I feel another misinterpretation of the literature is regarding the diagnosis of disc injury and radicular presentation (sciatica). Many clinicians are trained to only make the diagnosis of disc injury if neurological symptoms are present (numbness, tingling, pain, motor weakness in a dermatomal distribution). It used to be that we’d rely on MRI to make the diagnosis but now know that many asymptomatic people have disc pathology on MRI. However, a functional approach takes account for a continuum of an injury. I feel that only calling a disc injury a disc injury when one has neurological signs and symptoms is like ignoring the smell of smoke before the fire over takes you. I also feel that failure to identify disc injury prior to neurological deficit has a major effect on the public health and on cost of health care. Reflecting back to point 2 above, the clinical expertise of the provider, I’d like to take an opportunity to describe how I address disc patients now after treating them daily in clinical practice for 10 years.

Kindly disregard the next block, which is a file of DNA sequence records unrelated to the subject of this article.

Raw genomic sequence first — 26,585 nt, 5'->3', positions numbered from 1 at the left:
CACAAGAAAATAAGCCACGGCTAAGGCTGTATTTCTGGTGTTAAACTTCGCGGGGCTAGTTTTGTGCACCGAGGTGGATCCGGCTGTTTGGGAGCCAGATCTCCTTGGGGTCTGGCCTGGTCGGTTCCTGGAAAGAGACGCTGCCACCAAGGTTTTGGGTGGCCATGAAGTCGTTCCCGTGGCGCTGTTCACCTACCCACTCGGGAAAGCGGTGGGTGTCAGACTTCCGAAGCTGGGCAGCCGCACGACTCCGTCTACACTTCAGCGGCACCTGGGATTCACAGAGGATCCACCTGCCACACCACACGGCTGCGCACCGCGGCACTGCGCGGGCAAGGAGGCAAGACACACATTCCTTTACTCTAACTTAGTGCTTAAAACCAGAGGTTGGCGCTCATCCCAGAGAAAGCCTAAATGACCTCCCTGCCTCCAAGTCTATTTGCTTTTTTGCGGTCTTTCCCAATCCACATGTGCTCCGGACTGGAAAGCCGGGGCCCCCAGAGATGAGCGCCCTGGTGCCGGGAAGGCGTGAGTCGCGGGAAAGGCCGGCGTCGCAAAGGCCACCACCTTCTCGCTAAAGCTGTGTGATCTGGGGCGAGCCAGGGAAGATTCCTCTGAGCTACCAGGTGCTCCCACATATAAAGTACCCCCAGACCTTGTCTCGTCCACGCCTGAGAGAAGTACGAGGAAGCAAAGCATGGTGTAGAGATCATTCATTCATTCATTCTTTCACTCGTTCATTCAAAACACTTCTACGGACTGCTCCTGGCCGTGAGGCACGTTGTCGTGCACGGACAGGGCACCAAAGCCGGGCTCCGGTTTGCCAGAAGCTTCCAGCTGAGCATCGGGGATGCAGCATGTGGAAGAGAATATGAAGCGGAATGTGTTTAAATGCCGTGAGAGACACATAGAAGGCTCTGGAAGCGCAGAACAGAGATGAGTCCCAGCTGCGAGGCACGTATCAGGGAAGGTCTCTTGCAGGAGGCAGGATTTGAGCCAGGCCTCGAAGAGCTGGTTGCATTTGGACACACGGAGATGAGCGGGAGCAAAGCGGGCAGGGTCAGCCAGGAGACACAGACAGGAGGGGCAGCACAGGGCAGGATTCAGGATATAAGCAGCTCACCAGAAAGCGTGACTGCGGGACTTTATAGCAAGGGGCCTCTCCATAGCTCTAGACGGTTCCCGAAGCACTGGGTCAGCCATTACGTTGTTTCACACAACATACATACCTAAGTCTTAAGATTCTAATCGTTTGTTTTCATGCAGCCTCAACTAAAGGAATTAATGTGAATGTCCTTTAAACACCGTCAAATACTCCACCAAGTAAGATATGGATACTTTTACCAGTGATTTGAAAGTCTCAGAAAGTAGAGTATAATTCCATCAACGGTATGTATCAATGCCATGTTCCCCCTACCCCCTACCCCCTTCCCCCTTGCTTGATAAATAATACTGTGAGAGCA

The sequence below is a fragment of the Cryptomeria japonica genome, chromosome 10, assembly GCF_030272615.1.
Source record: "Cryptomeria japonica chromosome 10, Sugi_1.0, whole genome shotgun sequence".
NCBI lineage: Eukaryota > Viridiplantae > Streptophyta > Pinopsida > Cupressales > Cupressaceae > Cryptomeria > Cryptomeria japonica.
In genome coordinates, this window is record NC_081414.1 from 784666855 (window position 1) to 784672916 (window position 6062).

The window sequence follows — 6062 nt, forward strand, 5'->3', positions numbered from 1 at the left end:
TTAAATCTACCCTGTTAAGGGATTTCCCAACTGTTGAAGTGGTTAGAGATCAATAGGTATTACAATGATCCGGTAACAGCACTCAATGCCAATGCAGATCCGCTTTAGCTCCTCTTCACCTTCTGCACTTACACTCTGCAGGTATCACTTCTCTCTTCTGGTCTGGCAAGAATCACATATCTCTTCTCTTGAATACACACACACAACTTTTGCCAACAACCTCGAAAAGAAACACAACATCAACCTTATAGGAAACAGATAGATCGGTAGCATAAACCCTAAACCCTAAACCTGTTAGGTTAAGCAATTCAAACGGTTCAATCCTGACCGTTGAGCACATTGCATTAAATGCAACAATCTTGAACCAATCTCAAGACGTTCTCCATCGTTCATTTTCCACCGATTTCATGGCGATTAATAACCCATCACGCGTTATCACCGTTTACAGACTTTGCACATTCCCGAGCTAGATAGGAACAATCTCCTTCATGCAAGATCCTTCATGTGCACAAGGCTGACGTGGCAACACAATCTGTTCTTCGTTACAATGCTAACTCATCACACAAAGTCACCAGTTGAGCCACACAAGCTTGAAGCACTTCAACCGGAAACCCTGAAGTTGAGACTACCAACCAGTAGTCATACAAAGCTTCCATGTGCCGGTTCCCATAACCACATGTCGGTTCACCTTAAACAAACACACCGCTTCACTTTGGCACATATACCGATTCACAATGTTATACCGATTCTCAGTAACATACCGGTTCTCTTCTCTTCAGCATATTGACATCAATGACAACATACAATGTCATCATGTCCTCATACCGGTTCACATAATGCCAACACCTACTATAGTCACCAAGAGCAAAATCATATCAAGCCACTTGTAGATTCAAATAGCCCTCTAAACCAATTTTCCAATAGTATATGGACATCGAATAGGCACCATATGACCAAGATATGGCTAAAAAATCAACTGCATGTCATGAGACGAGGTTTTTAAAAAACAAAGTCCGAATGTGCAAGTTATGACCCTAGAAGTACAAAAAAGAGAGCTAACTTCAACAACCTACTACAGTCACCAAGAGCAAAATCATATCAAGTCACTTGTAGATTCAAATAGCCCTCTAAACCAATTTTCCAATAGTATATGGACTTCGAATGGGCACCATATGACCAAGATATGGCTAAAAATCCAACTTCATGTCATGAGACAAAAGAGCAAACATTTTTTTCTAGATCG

So how do we detect a disc injury before it causes neurological signs? By assimilating multiple clues from the patient’s history, physical exam and neuro exam as well as any imaging findings.
Family history is very important here as Videman and Battie’s research suggests that a genetic component is at play here, and seems to involve some polymorphisms that result in weaker collagen formation and subsequent disc degeneration (may account for 30-70%!). Also important are the activities of daily living that worsen pain. The hallmarks that I’ve seen are: